This is another installment to the Leadership Potential series that I created a few weeks ago. As a reminder, part of this series is to remember that we are all leaders to an extent. We have influence in places we least expect and we need to make sure we take advantage of those moments. You may never know who is looking up to you at church, your place of work, or in your group of friends.
As a small group leader, I try so hard to relate to those I find myself pouring into. I want them to understand what I am trying to tell them about God and at the same time hold a loving relationship with these people. It’s not always easy to find those common traits and interests. There always comes a point when someone doesn’t necessarily reciprocate the same feelings or ideas, either. Or they simply don’t respond. Over the last year that I was in school. I lead a small group as part of a campus ministry. One of the men that I met seemed to want to know God, but he would never open up to me. He would always hang around, though. I just wasn’t sure if he would respond to the more difficult decisions like repentance, baptism, a devotional lifestyle, discipleship, and so on.
Around this time, another friend and mentor gave me some advice that I thought was perfect timing. He told me that in order to have someone respond to suggestions or advice, they need to place you in a form of authority and that can only happen through trust. Whether that’s a friend, someone you’re mentoring, or an employee, they will not listen or take your advice if trust is not involved.
John Maxwell, a great leader, pastor, and entrepreneur says that trust works like loose change; You’re always getting more of it or losing it. The amount you have is determined by the decisions you make and for every mistake there is, the more change you begin to lose. In his book, Leadership 101, he says, “When you’re out of change, you’re out as a leader.” This is not a good thing to hear no matter what position you are in.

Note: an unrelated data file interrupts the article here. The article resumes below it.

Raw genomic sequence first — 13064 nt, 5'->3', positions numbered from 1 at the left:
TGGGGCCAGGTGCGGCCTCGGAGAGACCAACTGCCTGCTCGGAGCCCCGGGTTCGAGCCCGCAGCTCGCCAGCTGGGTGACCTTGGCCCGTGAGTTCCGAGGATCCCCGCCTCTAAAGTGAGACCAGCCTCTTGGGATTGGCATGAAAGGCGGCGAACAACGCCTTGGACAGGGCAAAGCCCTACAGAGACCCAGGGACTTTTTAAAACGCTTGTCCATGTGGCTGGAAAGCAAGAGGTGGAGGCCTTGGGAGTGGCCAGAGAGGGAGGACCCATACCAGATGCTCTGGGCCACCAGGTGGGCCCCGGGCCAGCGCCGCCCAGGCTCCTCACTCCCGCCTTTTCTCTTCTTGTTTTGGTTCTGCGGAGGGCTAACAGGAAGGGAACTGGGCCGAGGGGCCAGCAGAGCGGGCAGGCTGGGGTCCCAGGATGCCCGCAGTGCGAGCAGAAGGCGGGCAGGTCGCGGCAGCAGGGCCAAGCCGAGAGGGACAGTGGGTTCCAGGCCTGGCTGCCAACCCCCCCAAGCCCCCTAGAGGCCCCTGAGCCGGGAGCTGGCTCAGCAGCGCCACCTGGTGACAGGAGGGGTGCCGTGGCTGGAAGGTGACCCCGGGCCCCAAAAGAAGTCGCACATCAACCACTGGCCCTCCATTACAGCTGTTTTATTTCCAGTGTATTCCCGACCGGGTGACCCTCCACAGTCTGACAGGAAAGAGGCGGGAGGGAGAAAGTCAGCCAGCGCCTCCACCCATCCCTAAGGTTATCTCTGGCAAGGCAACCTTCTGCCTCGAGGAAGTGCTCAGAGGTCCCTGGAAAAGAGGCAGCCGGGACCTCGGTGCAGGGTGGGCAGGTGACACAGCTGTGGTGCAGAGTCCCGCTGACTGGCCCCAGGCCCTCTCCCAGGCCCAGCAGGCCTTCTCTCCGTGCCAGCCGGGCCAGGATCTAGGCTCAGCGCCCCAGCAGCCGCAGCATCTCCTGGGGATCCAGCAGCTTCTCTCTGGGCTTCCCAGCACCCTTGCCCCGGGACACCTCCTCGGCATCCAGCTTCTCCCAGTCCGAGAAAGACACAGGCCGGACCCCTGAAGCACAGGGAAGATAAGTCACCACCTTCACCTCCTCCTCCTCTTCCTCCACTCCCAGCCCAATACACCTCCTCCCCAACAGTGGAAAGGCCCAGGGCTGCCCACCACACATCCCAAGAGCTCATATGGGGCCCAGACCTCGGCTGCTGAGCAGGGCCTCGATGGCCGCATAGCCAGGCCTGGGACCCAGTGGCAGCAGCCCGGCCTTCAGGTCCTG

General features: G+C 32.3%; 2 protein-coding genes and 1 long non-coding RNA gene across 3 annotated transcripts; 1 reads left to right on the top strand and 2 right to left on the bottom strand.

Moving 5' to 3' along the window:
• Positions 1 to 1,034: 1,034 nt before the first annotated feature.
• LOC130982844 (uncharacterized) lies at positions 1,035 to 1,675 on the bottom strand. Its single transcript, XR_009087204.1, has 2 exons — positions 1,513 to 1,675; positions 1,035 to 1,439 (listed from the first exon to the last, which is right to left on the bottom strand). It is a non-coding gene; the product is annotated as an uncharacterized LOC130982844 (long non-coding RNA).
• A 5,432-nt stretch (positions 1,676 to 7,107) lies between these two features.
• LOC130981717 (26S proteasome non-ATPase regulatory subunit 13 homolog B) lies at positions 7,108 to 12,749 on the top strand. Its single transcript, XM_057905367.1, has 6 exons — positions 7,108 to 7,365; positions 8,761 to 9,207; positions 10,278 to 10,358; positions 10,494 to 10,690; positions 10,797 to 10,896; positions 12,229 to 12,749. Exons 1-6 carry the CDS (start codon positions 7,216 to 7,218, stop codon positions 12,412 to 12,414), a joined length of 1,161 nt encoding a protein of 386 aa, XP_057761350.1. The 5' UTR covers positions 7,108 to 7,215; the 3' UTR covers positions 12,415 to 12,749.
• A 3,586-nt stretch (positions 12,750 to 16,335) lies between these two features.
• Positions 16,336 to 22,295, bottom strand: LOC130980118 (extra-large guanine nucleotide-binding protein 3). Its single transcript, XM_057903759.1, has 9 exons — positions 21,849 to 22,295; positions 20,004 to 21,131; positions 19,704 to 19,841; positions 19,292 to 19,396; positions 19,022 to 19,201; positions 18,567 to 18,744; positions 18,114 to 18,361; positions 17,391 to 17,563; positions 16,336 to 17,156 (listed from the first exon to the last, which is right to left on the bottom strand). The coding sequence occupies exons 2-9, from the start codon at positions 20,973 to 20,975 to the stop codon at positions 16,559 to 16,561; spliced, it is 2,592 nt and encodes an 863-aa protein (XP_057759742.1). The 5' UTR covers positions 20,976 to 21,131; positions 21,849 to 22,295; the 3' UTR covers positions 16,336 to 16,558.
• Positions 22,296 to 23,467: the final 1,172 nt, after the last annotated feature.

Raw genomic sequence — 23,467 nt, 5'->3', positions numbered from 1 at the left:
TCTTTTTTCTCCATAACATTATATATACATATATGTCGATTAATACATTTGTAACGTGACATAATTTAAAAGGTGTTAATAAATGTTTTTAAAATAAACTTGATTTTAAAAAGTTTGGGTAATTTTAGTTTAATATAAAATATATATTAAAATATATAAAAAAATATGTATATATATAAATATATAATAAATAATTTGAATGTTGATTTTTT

Maxwell also emphasizes that you can’t take shortcuts as a leader. I’ll add in that this also fits in any friendship. You will not automatically become someone’s lover or best friend without a large amount of needed time. To gain someone’s trust as a boss, mentor, or friend, it will take time to earn, yet it is one of the fastest and easiest things to lose. That’s why I saw this to be crucial in my relationship with my small group member. I’m trying to take advantage of the time we have without doing something stupid that can be as small as making him uncomfortable by sharing something in front of others. Be diligent to make the right decision for the right pocket change.
Speak in a language they’ll understand.
In an article by Business Insider, FBI agent, Robin Dreeke states that he learned to abandon the infamous “golden rule” of “Do unto others as you want them done unto you (Matthew 7:12).” In turn, he learned and began to practice what he calls the “platinum rule”, which is to, “Treat others as they want to be treated. Talk in terms of what’s important to them, in a way they can readily understand, and they’ll be more inclined to give you what you want.” I’d say that, for the most part, this is a good rendition of what Jesus taught with the golden rule.